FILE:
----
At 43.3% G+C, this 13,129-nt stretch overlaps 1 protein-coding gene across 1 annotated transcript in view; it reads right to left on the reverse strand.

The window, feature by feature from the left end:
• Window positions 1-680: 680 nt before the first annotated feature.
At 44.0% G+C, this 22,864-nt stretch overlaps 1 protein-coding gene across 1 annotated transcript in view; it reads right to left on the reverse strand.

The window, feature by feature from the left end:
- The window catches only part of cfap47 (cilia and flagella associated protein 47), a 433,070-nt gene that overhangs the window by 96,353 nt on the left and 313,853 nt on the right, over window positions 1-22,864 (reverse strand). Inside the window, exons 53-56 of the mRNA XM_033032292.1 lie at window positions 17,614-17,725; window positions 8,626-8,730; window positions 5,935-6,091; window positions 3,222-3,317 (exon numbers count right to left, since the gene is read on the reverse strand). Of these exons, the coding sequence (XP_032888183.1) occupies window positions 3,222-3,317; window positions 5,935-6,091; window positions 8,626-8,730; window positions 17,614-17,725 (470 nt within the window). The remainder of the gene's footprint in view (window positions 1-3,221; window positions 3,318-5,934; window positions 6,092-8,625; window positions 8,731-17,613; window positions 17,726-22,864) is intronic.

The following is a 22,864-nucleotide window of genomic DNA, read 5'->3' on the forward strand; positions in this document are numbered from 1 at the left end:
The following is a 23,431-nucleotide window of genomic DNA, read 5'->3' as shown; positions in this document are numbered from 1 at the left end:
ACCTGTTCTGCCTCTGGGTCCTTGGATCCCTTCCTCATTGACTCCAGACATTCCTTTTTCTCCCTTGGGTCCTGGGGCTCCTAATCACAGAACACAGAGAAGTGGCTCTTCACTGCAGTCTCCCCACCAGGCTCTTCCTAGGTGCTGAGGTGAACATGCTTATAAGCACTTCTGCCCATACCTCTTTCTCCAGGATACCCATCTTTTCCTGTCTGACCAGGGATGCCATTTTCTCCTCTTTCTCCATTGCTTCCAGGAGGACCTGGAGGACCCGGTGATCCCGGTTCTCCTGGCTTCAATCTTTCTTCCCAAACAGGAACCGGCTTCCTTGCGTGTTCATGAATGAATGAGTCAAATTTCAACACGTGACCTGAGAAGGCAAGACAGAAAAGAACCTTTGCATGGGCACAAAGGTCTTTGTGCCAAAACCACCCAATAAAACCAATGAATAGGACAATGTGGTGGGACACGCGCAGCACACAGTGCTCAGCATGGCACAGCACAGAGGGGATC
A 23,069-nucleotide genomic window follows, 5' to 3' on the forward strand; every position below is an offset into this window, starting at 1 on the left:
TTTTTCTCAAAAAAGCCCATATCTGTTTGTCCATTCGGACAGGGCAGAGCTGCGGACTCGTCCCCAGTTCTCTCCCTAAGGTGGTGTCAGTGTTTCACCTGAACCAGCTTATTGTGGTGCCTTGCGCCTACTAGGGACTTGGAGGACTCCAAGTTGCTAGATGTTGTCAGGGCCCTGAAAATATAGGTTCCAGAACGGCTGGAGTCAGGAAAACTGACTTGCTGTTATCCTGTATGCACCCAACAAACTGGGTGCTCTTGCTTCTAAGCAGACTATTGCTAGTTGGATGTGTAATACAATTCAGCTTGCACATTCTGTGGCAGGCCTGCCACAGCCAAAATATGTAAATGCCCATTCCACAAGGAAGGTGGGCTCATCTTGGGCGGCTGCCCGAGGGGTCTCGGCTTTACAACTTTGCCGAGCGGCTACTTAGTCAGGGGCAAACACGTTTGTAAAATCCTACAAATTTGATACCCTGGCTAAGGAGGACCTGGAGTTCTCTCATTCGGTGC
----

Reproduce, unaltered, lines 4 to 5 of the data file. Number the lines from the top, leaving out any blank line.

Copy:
At 44.0% G+C, this 22,864-nt stretch overlaps 1 protein-coding gene across 1 annotated transcript in view; it reads right to left on the reverse strand.

The window, feature by feature from the left end: